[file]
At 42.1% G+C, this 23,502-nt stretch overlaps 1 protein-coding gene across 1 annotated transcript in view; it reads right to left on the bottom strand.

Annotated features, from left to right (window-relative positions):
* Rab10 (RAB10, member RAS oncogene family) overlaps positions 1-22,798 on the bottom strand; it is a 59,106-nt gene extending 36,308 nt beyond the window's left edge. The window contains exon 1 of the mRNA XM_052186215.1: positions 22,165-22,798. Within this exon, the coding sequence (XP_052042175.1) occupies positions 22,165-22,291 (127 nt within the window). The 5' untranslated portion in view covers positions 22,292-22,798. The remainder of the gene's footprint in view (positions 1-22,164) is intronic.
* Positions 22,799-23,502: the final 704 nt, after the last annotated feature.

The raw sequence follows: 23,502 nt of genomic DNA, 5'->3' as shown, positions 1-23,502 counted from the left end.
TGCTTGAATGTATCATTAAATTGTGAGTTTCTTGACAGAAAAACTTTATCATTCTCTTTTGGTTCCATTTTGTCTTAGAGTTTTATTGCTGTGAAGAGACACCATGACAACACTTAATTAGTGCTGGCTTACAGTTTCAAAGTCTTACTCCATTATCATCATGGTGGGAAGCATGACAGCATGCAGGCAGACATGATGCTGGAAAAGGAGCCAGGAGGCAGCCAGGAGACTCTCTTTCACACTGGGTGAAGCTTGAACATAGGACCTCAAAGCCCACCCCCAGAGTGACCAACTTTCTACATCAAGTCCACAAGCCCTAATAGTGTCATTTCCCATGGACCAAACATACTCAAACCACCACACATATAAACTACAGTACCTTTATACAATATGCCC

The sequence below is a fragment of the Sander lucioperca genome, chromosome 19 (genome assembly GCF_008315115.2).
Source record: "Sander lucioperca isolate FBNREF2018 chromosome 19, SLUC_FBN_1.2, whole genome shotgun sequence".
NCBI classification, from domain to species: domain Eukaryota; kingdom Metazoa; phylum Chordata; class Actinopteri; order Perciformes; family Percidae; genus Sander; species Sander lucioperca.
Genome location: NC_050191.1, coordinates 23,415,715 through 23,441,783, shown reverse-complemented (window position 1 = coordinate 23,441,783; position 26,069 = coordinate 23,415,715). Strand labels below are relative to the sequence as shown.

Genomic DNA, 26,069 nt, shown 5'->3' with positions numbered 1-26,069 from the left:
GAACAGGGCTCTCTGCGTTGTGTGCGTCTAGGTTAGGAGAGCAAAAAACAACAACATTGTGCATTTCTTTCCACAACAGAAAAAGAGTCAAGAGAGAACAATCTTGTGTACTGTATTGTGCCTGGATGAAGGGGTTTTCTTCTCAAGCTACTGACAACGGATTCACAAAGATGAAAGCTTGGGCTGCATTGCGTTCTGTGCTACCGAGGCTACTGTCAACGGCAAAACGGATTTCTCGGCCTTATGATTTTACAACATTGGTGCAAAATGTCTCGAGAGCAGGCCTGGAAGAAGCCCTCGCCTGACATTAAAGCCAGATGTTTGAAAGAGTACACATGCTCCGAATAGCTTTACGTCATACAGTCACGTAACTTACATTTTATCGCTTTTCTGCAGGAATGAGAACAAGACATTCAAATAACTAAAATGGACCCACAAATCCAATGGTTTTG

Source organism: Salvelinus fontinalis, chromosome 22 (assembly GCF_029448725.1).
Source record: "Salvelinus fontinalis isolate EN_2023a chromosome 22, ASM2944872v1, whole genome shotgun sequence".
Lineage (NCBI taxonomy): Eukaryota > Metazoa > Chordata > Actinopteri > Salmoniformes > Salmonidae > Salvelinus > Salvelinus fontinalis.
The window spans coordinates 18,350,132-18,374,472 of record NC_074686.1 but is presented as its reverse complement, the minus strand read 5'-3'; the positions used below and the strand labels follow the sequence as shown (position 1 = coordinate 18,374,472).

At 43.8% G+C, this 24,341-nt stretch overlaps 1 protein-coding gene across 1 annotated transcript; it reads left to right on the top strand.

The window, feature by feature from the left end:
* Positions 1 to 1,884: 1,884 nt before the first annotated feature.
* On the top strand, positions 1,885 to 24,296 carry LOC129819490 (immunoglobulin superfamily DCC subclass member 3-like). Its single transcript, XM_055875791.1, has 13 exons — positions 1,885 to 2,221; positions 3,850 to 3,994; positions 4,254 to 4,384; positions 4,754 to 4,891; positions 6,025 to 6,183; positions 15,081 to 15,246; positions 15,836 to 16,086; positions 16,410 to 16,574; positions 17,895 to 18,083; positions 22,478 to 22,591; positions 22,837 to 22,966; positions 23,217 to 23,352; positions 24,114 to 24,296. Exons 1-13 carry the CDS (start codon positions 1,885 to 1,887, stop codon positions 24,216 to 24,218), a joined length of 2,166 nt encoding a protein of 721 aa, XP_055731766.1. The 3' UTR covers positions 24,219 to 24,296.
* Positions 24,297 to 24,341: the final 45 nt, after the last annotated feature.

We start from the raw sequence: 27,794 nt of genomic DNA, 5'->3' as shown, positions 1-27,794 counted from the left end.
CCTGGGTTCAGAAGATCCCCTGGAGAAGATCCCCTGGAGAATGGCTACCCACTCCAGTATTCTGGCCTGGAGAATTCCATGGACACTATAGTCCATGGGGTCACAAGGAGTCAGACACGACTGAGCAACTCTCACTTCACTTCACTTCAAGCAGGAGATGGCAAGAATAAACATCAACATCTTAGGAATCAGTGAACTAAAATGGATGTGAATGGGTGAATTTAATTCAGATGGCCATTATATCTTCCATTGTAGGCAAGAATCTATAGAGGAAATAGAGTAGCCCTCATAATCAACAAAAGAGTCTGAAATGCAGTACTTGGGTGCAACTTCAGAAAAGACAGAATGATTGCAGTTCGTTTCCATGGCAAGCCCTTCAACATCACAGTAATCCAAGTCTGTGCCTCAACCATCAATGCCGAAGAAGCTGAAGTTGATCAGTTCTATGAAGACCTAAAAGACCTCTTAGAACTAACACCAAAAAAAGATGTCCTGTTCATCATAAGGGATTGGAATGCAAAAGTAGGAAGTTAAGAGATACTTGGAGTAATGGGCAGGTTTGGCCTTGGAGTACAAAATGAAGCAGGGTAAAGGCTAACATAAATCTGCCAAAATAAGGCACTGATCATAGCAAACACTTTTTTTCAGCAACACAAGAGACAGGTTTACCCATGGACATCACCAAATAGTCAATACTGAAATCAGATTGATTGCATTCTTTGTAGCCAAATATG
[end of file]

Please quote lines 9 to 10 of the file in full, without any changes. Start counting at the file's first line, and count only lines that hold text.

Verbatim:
NCBI classification, from domain to species: domain Eukaryota; kingdom Metazoa; phylum Chordata; class Actinopteri; order Perciformes; family Percidae; genus Sander; species Sander lucioperca.
Genome location: NC_050191.1, coordinates 23,415,715 through 23,441,783, shown reverse-complemented (window position 1 = coordinate 23,441,783; position 26,069 = coordinate 23,415,715). Strand labels below are relative to the sequence as shown.